The characters in Gem of the Ocean are all living in freedom, but are they truly free? How is freedom defined? Consider the characters one by one and discuss how free each seems to be. How does each person deal with his or her freedom? How does each character’s freedom change throughout the play?

August Wilson's play Gem of the Ocean deeply explores the theme of freedom. While the characters in the play are not slaves, many of them are not truly free. They are either imprisoned by their circumstances or by their guilt. Solly Two Kings, who was both a slave and a conductor on the Underground Railroad, has the best grasp of freedom and its meaning and is probably the freest character in the play.

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Let's think about the theme of freedom in August Wilson's play Gem of the Ocean. First, what is freedom? Is it merely a label like saying, “The slaves are all free now”? Or is it a state of reality, as in being able to determine one's own course of life? Or is it a state of mind, as in those who embrace freedom in their hearts are truly free? Or is it a combination of all of these?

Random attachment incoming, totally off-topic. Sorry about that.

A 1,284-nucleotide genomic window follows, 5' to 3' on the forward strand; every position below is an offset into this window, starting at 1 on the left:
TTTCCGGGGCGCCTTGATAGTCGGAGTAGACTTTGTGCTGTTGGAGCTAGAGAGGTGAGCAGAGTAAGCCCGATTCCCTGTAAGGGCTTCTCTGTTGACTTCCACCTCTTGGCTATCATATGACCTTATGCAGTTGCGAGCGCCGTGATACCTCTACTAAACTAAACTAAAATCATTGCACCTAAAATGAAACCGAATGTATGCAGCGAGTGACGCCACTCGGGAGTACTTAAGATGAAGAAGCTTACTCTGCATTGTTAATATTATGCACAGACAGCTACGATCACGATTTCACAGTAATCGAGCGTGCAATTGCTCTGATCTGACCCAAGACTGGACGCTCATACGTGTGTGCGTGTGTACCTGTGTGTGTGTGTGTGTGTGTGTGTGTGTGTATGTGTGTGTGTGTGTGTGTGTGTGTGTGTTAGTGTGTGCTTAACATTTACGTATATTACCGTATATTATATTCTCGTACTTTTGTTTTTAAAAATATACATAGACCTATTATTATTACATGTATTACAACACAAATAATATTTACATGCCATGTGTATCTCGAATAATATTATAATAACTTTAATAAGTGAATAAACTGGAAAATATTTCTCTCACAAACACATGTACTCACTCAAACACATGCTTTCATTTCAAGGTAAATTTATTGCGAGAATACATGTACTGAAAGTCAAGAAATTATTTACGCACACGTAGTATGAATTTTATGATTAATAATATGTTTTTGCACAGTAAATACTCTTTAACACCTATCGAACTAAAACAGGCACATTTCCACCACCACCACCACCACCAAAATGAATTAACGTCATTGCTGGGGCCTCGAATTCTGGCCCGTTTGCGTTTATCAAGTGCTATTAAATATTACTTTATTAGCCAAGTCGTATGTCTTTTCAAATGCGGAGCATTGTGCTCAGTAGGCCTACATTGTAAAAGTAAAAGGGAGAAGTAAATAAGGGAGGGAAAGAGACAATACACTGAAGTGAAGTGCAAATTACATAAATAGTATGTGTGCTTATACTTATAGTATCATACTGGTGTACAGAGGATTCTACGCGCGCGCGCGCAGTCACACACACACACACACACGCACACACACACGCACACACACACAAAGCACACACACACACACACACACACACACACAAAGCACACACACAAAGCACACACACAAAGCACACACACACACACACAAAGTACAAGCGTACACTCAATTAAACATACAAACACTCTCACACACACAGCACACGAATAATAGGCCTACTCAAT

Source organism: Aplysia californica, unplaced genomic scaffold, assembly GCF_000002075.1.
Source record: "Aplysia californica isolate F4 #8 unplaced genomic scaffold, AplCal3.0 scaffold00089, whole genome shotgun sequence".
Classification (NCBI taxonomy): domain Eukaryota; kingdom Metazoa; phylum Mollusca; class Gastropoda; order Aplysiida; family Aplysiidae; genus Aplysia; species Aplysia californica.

Certainly freedom is more than a mere label, for many of the characters in Gem of the Ocean may be freed slaves or the children of freed slaves, but they do not have the ability to determine their own course in life. Take Garret Brown, for instance. Garret is an innocent man; he did not steal the bucket of nails from the mill. Yet he is accused, and no one will believe his pleas of innocence. He is not really free, for there are people, like Caesar, who would be quick to imprison him for a crime he did not commit. His word counts for nothing. Garret, however, believes that he is taking his true freedom when...

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